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We’re all pretty familiar with the stories of Creation, and Noah’s Ark, and David & Goliath… but the Bible offers a detached view of its characters.

What would it look like if you could read the Bible from God’s perspective?

That’s the gist of Chris Matheson‘s new book The Story of God: A Biblical Comedy about Love (and Hate) (Pitchstone Publishing, 2015):

In the excerpt below, Matheson tells us what God was thinking when it came to Jesus:

Several hundred years later, God put what he referred to as “Plan B” into effect. He considered how he wanted to bring his son — Jesus was the name he’d picked — into existence. Should he create him fully formed? That hadn’t worked very well with Adam and Eve so God decided against it. Should he create a baby Jesus and raise him in heaven, then send him down to earth at the age of, say, thirty? No, he had no idea how to raise a child and — to the extent that he’d seen how human children behaved, how disobedient they often were — he didn’t want to try it either.

God decided to impregnate a woman and have her raise the baby Jesus. But how to actually do it? Would he have sex with the woman? God seriously considered the possibility, but couldn’t seem to find a woman who sparked his interest in that way. Also, why lie? He was inexperienced — the truth was that he had zero experience. He was, in other words, a virgin. And the idea of things going badly? That simply could not happen.

So God chose to artificially inseminate the woman; yes, that was a better idea. (Question: once the girl was pregnant, would she be Jesus’ biological mother, or merely a womb to carry the young god around in? Answer: God wasn’t sure and he felt it didn’t matter much anyway. “But probably just a womb,” he thought to himself.)

Before God inseminated Mary (for that was the girl’s name), well… he didn’t care for that part of the process. “Onanist… Onanist,” he found himself muttering at his own reflection. God sent an angel down to earth with, more or less, a turkey baster, and Mary was quickly impregnated.

God didn’t pay attention to Mary’s pregnancy, nor did he really care much about Jesus’ first thirty years of life. He did hear stories, apocryphal he assumed, of the boy’s behavior, how he had killed people for fun, and those made him smile indulgently and murmur, “That’s my boy.” (Thom. 2:8–9)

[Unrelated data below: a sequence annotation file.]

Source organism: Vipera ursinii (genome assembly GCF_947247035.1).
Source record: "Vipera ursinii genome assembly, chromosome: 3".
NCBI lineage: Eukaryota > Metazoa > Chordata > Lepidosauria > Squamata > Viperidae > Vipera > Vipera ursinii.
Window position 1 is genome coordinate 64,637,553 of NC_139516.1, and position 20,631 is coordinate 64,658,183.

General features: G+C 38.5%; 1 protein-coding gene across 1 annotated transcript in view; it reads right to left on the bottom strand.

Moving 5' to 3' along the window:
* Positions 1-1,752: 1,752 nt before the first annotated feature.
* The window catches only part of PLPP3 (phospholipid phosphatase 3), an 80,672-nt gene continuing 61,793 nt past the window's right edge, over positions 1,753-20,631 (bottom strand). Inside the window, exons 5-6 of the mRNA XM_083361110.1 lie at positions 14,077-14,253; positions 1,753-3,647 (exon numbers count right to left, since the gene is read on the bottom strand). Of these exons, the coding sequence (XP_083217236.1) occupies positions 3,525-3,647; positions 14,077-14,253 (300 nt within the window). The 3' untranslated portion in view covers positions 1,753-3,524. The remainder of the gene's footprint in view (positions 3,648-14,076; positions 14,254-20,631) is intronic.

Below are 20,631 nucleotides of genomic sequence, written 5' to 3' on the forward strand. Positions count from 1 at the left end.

When Jesus turned thirty though, the wheels started turning. Jesus started to preach God’s truth. He quickly gained followers. The boy was smart and charismatic, quite a unique personality. If he lived a hundred years, he might attract followers all over the world. Or why not allow him to live nine hundred years, like Methuselah? Let him travel the globe, spreading the word everywhere! “Great idea, Lord,” God thought to himself.

At this point, however, a question began to insinuate itself into God’s mind: Given the seriousness of the job he was giving Jesus, did he fully trust him? Sure, he was his son — but given that he didn’t actually “know” this young man, they’d never met obviously, and given how much was riding on him, God felt that he needed to put him to the test.

Immediately after the Job disaster, God had worried that Satan would feel “empowered” by his victory — that he would start to challenge him, or even try to take over. But it hadn’t happened. Satan had been very quiet, in fact. He had gone back to hell-building and God had barely heard a word from him since. All those worries for nothing! Satan had no real power, he was God’s employee.The idea that he was, in any sense, a threat had turned out to be completely unfounded. Satan was God’s servant and nothing more. So when God needed someone to test his boy and make sure he was made of the right stuff, he wasn’t uncomfortable in the least contacting Satan.

“I need you to do another job for me,”God said the next time they met. (Hell was nearly complete and they were discussing some finishing touches. How hot would it be? Roasting. How cruel would the demons be? Merciless. How long would the agony last? Forever. Hell was beautiful, God thought — a gorgeous little world devoted solely to punishment. God adored it, and his pleasure in it put him in a mellow mood.)

“I need you to test my son, Satan, make sure he is up to the task I have given him.”

“How do you want me to test him?”

“Oh, I don’t know, Satan. I’ll leave that to you, you’re good at that kind of thing, I hear.” God loved how airily superior he sounded.

“Shall I torture him?”

“This is my son we’re talking about, Satan. I don’t want you to torture him.”

“I’ll leave that to you then.”

God’s lips curled. What did that mean? He instantly remembered why he disliked Satan so much; he was petty, mean, small. But no matter. God was not going to lower himself to his level. “Tempt him, Satan.You can do that, can’t you?”

“I can.”

“Good.Then — go do it, devil!” God made a casual little “scat cat” gesture with his hands, which felt lovely. His disrespect for Satan would have been obvious to any angels who happened to be watching (and there were always angels watching when he and Satan were together, God knew that), and he enjoyed that. Angels turned and watched Satan as he walked away, which irked God a tiny bit, but not much. Fine, the guy had “charisma” (whatever that meant), but he had no real power.

God and some of his favorite angels watched, eating grilled meat and drinking wine, as the temptation began.

The Story of God is available online beginning today.

Hemant Mehta is the founder of, a YouTube creator, podcast co-host, and author of multiple books about atheism. He can be reached at @HemantMehta.